2019 Libra Blue Moon Oracle

A Sea of Choices Between the Self and the Other

On Friday, April 19 2019, at 4:12 a.m. PDT/7:12 a.m. EDT, will be a unique and insistent full moon in Libra. It is an astrological blue moon, meaning it is the second full moon to occur in a lunar month/the same astrological sign.

The first Libra full moon was also a very powerful and initiating full moon that occurred on the same day as the spring equinox, with the Sun at 0° Aries. The theme of that event’s oracle message is echoed in this second full moon’s, which occurs at 29° Libra with the Sun at 29° Aries, also known as the critical degree.

The Aries/Libra cardinal axis is clearly, at the last possible second before the Sun enters Taurus and the barely-waning Moon enters Scorpio, reiterating some very critical themes of balance and devotion within relationships. It is also placing highly charged importance on this premier season, the aspects the two signs represent in our lives, and how this time and its choices may well determine the course of the year ahead for most of us.

Cardinal signs (Aries, Libra, Cancer, Capricorn) are all starters, initiators that herald new seasons and new cycles. Therefore we can safely conclude that this particular beginning time is of pointed significance.

This Libra full moon’s oracle of Water, the element of the Moon, is…

Photo by Meredith Everwhite 2019 – Card from the Waterhouse Oracle deck by Seven Stars

Penelope and the Suitors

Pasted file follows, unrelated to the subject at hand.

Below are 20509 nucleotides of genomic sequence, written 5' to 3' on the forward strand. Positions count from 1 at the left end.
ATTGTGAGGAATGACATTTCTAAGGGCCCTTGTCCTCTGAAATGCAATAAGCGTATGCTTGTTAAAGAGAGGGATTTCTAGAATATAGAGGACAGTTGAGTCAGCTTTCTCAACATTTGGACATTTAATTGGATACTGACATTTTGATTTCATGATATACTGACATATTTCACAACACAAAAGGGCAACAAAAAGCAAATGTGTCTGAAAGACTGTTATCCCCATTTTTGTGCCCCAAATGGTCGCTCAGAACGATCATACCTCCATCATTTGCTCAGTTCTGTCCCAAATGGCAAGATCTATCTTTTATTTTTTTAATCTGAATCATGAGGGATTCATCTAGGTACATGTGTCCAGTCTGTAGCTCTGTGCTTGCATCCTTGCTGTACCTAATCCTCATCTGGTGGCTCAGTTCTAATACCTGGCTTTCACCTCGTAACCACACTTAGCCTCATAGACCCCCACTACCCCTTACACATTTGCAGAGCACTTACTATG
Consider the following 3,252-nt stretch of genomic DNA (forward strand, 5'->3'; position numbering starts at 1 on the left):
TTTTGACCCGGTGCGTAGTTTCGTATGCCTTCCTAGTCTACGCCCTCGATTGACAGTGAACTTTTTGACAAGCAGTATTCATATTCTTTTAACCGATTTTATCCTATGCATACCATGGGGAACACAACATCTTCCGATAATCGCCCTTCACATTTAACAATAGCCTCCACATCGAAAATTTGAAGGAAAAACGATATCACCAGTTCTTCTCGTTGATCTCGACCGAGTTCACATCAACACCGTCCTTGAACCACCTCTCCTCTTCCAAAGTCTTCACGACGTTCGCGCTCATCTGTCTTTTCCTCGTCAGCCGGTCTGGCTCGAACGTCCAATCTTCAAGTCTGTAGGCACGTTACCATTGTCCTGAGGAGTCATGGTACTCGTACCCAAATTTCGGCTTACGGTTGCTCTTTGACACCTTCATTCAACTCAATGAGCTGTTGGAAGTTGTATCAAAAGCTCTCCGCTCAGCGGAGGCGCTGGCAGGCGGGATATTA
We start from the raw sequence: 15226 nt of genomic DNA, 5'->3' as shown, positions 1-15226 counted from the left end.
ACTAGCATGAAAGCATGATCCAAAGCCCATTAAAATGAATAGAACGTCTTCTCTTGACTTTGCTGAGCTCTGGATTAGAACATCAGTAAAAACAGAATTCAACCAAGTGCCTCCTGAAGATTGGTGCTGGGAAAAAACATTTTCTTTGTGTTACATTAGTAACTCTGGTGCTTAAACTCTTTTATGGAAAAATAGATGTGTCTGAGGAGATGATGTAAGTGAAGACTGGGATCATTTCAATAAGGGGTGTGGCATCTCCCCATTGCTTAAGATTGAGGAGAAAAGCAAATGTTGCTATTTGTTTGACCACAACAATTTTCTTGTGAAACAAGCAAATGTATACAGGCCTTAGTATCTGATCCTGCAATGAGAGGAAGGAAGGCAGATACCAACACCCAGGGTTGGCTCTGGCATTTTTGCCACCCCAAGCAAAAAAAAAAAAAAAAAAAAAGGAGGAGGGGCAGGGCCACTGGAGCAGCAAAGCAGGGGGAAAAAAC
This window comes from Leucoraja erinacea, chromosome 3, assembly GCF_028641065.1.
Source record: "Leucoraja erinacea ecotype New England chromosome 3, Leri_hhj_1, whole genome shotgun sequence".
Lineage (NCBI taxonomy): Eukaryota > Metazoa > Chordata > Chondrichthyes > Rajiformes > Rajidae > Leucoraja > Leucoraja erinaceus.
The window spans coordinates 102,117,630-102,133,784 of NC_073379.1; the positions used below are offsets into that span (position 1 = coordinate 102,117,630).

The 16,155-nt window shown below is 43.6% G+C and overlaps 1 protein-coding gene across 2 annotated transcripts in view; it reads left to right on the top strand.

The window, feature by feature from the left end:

It is in Homer’s Odyssey, the most popular telling of the myths of Odysseus, that we meet that hero’s wife – Penelope, a noble daughter of a Naiad. The basic archetype she most often represents and is lauded as is the Faithful Wife. But she is a complicated character and the stories are complicated as well, not the least by the different versions that present very different accounts of events and characters’ behavior.

However the main version tells of Odysseus gone away on a twenty-year adventure that begins with the Trojan War for the first ten years, while Penelope is confronted with 108 prospective suitors who believe Odysseus to be dead. She is swarmed by these men who install themselves in her estate, consume her family stores and constantly press her to choose a new husband.

In the 1912 painting by John William Waterhouse, her cunning device to delay that decision is depicted in vivid detail and with more depth and meaning than might meet the eye. She promises to choose among the suitors after she finishes weaving her father-in-law’s burial shroud, which she works on all day. However, she secretly unravels a portion of it every night so that she may maintain this excuse indefinitely.

Penelope Unraveling Her Work at Night – Metropolitan Museum of Art

On the one hand, it is indeed to Penelope’s credit that she is unfailingly loyal to her husband throughout the grueling twenty years being separated from him. Not only that, she is actively, constantly besieged by over a hundred other men living on her estate and absolutely chomping at the bit to be her new husband. This is an almost unimaginable hardship. She technically puts herself at great risk by refusing them all for so long, as she is in a poor position to defend herself and her house against them, should they decide to simply take what they want.